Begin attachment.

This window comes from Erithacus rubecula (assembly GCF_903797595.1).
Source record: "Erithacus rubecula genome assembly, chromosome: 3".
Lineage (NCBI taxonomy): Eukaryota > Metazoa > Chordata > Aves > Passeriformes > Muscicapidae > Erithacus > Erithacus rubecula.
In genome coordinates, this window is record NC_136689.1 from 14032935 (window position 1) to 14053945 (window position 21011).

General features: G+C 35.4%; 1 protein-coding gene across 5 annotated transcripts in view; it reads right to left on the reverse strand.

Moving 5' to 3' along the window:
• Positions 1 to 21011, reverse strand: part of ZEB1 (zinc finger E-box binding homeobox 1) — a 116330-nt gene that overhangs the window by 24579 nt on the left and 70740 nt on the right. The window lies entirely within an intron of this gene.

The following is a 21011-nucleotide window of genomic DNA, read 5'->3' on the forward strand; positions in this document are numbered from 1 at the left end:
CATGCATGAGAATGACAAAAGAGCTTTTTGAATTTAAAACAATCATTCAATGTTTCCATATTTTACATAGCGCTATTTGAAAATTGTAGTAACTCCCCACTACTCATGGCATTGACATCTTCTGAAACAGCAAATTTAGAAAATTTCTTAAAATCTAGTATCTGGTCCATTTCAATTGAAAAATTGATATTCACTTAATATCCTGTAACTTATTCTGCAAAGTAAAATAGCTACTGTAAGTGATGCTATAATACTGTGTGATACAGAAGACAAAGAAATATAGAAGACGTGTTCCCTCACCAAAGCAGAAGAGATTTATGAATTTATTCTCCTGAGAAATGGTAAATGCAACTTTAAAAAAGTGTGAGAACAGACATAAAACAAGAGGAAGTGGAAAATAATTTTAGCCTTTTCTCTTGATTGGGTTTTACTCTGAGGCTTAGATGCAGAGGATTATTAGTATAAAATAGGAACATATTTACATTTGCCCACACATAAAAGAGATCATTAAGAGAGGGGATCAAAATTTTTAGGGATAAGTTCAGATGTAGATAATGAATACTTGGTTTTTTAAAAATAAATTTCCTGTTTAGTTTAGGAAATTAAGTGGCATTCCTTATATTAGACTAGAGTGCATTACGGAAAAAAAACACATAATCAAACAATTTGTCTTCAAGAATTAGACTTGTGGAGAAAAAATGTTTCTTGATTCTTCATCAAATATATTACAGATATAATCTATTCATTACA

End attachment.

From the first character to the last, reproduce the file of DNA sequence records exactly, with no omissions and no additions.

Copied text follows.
This window comes from Erithacus rubecula (assembly GCF_903797595.1).
Source record: "Erithacus rubecula genome assembly, chromosome: 3".
Lineage (NCBI taxonomy): Eukaryota > Metazoa > Chordata > Aves > Passeriformes > Muscicapidae > Erithacus > Erithacus rubecula.
In genome coordinates, this window is record NC_136689.1 from 14032935 (window position 1) to 14053945 (window position 21011).

General features: G+C 35.4%; 1 protein-coding gene across 5 annotated transcripts in view; it reads right to left on the reverse strand.

Moving 5' to 3' along the window:
• Positions 1 to 21011, reverse strand: part of ZEB1 (zinc finger E-box binding homeobox 1) — a 116330-nt gene that overhangs the window by 24579 nt on the left and 70740 nt on the right. The window lies entirely within an intron of this gene.

The following is a 21011-nucleotide window of genomic DNA, read 5'->3' on the forward strand; positions in this document are numbered from 1 at the left end:
CATGCATGAGAATGACAAAAGAGCTTTTTGAATTTAAAACAATCATTCAATGTTTCCATATTTTACATAGCGCTATTTGAAAATTGTAGTAACTCCCCACTACTCATGGCATTGACATCTTCTGAAACAGCAAATTTAGAAAATTTCTTAAAATCTAGTATCTGGTCCATTTCAATTGAAAAATTGATATTCACTTAATATCCTGTAACTTATTCTGCAAAGTAAAATAGCTACTGTAAGTGATGCTATAATACTGTGTGATACAGAAGACAAAGAAATATAGAAGACGTGTTCCCTCACCAAAGCAGAAGAGATTTATGAATTTATTCTCCTGAGAAATGGTAAATGCAACTTTAAAAAAGTGTGAGAACAGACATAAAACAAGAGGAAGTGGAAAATAATTTTAGCCTTTTCTCTTGATTGGGTTTTACTCTGAGGCTTAGATGCAGAGGATTATTAGTATAAAATAGGAACATATTTACATTTGCCCACACATAAAAGAGATCATTAAGAGAGGGGATCAAAATTTTTAGGGATAAGTTCAGATGTAGATAATGAATACTTGGTTTTTTAAAAATAAATTTCCTGTTTAGTTTAGGAAATTAAGTGGCATTCCTTATATTAGACTAGAGTGCATTACGGAAAAAAAACACATAATCAAACAATTTGTCTTCAAGAATTAGACTTGTGGAGAAAAAATGTTTCTTGATTCTTCATCAAATATATTACAGATATAATCTATTCATTACA